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Gwood

UNDERCOATING THE TRUNK

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My 65 mustang's trunk was painted the same color as the outside of the car. If I undercoat the trunk or use an epoxy type paint to stop surface rust will that effect the value of the vehicle.

Any input would be great,

Thanks, Glenn

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Is it a fine point car to begin with ? If not just do what's necessary to preserve your investment by fighting rust ! If it was my car I would remove the rust to the best of my ability first. When the rust is gone undercoat it ! Wayne

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The inside of the trunk area was originally body color. The gas tank was not yet installed when the trunks were painted, so they are natural metal (not painted). The bolts that attached the deck lid were also body color, as the deck lids were attached at the time the cars were painted.

If you are not concerned with correctness on this car, you can obviously paint it any color you like. If it were undercoated, I would think people would suspect you were "hiding" something.

You could use an epoxy primer, and paint body color over that.

The vast majority of early Mustangs at even local shows stick with the original configuration.....trunk painted exterior color.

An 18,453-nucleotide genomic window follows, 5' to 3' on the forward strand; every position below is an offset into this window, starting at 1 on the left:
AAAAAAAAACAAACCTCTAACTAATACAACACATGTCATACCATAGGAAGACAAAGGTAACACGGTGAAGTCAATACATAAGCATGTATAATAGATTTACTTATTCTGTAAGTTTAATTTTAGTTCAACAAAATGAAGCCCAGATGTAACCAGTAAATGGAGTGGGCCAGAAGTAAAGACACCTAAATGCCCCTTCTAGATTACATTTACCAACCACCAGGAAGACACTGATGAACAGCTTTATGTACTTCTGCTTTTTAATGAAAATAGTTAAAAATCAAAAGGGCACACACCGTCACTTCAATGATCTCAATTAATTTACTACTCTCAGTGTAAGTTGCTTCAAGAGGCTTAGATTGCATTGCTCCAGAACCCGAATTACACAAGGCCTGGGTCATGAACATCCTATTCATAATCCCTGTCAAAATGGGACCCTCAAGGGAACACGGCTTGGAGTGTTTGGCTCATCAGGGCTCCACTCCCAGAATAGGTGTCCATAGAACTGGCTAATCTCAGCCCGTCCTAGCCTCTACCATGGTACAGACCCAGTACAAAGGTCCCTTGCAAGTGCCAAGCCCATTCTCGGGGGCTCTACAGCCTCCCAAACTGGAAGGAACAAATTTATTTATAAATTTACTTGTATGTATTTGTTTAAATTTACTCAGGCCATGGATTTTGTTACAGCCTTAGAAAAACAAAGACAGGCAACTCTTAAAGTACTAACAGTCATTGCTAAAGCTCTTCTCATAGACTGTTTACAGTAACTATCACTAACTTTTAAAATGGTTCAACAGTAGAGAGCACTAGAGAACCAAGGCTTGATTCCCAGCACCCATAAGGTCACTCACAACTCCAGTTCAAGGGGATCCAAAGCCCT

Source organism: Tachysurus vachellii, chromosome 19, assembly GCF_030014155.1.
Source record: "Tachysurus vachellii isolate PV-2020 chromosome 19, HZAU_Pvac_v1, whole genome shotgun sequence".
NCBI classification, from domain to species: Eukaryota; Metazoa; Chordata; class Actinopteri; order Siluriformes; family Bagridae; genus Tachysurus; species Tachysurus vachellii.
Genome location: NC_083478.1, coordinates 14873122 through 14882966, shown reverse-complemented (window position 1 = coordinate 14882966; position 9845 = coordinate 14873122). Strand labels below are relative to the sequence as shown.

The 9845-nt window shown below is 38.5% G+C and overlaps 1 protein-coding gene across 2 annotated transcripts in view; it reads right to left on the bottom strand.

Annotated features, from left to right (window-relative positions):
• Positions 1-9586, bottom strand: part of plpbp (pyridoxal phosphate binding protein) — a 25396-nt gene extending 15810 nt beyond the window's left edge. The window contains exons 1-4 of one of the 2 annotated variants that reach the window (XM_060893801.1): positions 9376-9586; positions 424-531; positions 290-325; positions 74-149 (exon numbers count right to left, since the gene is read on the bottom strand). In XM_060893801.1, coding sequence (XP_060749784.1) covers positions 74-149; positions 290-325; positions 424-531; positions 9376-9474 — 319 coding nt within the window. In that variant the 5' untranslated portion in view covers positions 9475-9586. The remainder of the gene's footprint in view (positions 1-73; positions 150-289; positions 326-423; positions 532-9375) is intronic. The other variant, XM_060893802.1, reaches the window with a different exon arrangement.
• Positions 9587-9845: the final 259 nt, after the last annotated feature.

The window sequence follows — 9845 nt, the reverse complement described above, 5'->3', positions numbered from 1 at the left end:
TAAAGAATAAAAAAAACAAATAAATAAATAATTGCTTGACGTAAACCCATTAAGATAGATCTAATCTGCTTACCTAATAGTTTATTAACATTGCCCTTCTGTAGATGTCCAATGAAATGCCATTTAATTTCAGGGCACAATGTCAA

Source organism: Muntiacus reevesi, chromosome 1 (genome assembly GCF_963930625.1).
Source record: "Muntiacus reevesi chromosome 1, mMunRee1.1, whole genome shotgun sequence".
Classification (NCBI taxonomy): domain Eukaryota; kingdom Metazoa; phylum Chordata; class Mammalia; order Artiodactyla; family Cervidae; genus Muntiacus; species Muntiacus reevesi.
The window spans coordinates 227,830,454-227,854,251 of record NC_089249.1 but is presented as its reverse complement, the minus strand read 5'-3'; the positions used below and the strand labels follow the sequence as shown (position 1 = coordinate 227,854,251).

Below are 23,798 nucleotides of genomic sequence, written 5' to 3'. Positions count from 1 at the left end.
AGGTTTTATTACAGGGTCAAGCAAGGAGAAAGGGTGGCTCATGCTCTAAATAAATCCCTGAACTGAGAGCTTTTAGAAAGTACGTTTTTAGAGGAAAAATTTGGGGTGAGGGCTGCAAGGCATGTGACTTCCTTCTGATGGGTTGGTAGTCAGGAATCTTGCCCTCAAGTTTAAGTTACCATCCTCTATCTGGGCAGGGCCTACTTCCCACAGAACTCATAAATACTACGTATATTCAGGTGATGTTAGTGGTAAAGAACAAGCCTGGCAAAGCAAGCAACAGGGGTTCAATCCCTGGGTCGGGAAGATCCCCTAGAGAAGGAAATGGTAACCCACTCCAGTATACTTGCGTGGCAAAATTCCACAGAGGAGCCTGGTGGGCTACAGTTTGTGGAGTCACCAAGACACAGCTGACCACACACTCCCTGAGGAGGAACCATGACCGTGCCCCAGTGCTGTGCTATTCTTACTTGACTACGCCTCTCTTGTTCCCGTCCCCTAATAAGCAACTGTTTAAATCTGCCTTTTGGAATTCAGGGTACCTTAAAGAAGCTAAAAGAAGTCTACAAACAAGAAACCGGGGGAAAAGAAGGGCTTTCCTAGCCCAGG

Kevin

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Do not use undercoating! It will trap moisture and rust, and make it rust worse. Also gum up anything you put in the trunk.

If there is rust, clean it off with a wire brush in a drill then paint with POR15 or rust paint. If you use rust paint it will need at least 2 coats for full coverage. If you want it to match your car in color, you can go over it with a coat of auto enamel. Any auto paint store can mix paint to match your car.

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Is the epoxy primer sprayed on or brushed on? Also is por15 a product i could use here

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Definatrly do not use undercoat..... I have found if you want a durable textured finish a fine Bedliner applied in light coats will give best results. It gets nice and hard too.

Will it affect the value? Sure because it's not 100% correct. My opinion is it's your car and do as you please with it. A car is only worth what a buyer will spend and if this isn't a picture perfect resto then you already hurt the value.

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Do not use undercoating! It will trap moisture and rust, and make it rust worse. Also gum up anything you put in the trunk.

If there is rust, clean it off with a wire brush in a drill then paint with POR15 or rust paint. If you use rust paint it will need at least 2 coats for full coverage. If you want it to match your car in color, you can go over it with a coat of auto enamel. Any auto paint store can mix paint to match your car.